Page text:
|ESPN.com: Page 2||[Print without images]|
Seattle Mariners beer vendor Kevin Zelko had a simple idea.
What if, instead of just walking the aisles at Safeco Field, customers could use Twitter to order a beer, at @Msbeervendor?
But Zelko, who's been a beer vendor for five years, wasn't prepared for what came next. His story, his little idea, went national, and he was soon deluged with Tweets and interview requests from everywhere. Zelko, whose full-time gig is working as an elementary special education teacher in Seattle for the past 12 years, suddenly was doing three or four interviews a day.
|Seattle Mariners beer vendor Kevin Zelko has been taking orders from fans on Twitter.|
And then Opening Day hit. The Mariners were honoring their beloved broadcaster, Dave Niehaus, who died in November after calling Mariners games for 34 seasons.
"It was a bigger-than-big Opening Day," Zelko said. "I did get hit with way too many people the first day."
Balancing his normal work in the aisles, Zelko said he served 45 Twitter customers. He had to turn away a few but said he served 87 percent of requests. He asked customers to "geotag" their Tweets, which shows where it was sent from, so he knew they were actually in the stadium.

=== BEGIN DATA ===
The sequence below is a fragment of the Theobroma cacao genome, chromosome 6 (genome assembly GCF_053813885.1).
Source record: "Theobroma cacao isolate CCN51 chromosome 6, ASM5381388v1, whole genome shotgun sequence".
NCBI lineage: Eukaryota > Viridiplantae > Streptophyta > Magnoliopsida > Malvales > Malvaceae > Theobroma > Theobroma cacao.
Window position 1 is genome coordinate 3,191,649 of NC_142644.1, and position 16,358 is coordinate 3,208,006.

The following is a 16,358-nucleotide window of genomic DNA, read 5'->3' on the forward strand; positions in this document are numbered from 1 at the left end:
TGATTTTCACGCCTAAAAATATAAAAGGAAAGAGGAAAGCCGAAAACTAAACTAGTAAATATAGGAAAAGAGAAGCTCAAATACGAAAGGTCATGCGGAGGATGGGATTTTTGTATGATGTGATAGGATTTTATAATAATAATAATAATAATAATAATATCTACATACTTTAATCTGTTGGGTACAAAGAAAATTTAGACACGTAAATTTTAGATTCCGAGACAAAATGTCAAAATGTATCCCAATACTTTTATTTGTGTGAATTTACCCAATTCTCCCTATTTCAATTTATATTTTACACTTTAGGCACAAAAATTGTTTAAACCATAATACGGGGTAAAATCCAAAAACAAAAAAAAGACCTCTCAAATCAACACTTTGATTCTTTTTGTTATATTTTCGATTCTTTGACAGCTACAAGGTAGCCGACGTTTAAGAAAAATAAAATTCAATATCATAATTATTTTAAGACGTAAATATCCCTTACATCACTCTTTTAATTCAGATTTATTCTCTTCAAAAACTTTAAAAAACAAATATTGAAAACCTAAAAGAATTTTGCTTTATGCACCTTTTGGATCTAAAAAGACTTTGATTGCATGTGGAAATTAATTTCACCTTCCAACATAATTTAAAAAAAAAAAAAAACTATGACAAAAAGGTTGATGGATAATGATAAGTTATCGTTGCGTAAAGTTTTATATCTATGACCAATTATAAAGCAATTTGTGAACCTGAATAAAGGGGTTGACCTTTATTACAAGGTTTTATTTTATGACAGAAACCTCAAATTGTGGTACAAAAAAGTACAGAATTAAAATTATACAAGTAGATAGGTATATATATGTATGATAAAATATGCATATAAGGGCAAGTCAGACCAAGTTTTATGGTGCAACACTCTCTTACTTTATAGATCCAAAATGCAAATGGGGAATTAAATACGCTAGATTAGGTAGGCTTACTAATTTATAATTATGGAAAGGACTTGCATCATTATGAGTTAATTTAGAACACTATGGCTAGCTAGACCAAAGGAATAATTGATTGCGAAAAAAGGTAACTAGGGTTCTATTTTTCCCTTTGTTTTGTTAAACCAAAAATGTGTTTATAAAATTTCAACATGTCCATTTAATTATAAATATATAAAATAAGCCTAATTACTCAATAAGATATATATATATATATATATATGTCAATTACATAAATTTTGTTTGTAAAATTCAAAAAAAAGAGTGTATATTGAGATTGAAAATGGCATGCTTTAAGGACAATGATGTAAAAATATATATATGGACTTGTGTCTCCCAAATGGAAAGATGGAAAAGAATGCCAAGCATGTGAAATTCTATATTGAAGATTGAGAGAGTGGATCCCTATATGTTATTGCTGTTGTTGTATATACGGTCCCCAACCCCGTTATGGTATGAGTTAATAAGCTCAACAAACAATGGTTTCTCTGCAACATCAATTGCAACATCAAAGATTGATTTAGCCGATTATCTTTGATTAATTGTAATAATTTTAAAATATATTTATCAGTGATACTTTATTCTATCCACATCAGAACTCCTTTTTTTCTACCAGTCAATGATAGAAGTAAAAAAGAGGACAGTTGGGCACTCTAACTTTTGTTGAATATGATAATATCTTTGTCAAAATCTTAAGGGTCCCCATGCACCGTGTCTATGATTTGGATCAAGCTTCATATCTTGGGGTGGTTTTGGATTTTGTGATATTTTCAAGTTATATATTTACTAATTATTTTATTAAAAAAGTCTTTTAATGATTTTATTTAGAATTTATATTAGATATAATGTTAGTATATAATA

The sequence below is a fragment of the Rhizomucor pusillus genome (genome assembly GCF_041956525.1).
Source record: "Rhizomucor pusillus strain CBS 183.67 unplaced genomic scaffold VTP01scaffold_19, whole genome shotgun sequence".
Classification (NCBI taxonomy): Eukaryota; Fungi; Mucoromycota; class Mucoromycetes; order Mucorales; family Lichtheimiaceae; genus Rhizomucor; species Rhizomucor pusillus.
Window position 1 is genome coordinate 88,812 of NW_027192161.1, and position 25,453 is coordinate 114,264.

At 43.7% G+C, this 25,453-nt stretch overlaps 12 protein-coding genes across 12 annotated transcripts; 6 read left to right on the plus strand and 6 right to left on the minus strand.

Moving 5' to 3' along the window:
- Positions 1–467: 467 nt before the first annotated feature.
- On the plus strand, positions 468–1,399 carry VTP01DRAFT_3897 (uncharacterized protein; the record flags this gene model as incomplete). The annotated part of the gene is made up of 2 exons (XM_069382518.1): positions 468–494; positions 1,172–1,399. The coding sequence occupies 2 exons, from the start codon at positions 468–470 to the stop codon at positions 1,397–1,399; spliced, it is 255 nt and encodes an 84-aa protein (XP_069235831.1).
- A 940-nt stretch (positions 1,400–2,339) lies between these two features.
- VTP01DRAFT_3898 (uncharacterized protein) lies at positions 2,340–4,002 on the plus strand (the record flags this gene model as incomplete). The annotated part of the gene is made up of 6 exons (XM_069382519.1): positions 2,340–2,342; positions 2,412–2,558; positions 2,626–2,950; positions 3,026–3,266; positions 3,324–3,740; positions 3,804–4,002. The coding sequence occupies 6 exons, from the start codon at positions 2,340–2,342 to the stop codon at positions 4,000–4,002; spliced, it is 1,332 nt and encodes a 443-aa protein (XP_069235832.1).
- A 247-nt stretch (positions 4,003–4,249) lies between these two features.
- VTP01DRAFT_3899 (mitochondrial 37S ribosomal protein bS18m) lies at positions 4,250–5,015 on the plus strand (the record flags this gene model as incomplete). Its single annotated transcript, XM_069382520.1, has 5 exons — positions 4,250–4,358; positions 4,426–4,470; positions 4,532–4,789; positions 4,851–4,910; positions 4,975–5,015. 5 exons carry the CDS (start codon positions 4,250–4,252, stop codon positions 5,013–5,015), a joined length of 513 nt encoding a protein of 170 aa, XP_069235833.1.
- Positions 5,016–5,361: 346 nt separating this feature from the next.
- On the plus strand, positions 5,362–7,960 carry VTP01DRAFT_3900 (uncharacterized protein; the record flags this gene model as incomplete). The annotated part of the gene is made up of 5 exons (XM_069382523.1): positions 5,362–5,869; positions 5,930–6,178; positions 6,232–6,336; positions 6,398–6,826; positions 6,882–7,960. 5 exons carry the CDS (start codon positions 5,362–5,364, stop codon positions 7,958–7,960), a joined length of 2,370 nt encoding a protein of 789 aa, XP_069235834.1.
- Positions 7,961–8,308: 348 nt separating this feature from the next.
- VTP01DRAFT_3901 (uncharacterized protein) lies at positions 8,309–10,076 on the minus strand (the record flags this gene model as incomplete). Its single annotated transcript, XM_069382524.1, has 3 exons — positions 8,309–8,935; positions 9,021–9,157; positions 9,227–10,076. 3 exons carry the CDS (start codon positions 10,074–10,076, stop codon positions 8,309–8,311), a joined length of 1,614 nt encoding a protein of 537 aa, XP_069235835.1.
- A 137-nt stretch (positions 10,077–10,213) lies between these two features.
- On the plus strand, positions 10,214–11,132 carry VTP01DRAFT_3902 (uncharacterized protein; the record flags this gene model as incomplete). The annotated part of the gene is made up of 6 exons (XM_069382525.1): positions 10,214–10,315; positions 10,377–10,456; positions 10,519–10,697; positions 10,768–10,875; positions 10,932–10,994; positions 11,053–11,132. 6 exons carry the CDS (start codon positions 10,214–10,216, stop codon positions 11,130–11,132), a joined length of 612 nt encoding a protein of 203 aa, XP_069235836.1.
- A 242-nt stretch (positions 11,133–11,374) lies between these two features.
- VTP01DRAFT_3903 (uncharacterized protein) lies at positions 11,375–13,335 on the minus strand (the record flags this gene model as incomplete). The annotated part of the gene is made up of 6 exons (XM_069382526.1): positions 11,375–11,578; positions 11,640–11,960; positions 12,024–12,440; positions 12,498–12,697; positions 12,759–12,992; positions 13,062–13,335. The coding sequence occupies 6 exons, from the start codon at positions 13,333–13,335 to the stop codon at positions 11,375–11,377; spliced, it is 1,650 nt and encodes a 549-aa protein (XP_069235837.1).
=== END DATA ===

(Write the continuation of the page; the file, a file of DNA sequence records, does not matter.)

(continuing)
Still, there were a couple of instances where someone ordered to a specific seat, only to have no one claim ownership. Zelko said that's not a problem, because he can always sell the beer within a few steps.
Saturday night, he got 30 requests and served all of them. By Monday, when the Mariners had a record-low crowd of 13,056, Zelko had seven orders. He had 12 more Tuesday night.
He said he'd donate half his tips from Opening Day to relief efforts in Japan. He ended up donating $400 of his $500 in tips, which he said was much higher than normal. The Mariners then matched his pledge, as did the Safeco vending company, Centerplate. Local radio personality BJ Shea added another $1,000.
"I turned what would've been $100 [likely his normal gratuities] into a $2,000 donation" to Japan due to Twitter, he said.
The experiment continues. But Zelko enjoys the experience with his tech customers, adding that their gratuities tend to be higher.
"They smile more than they normally do," Zelko said. "They know my name. The interaction is fun."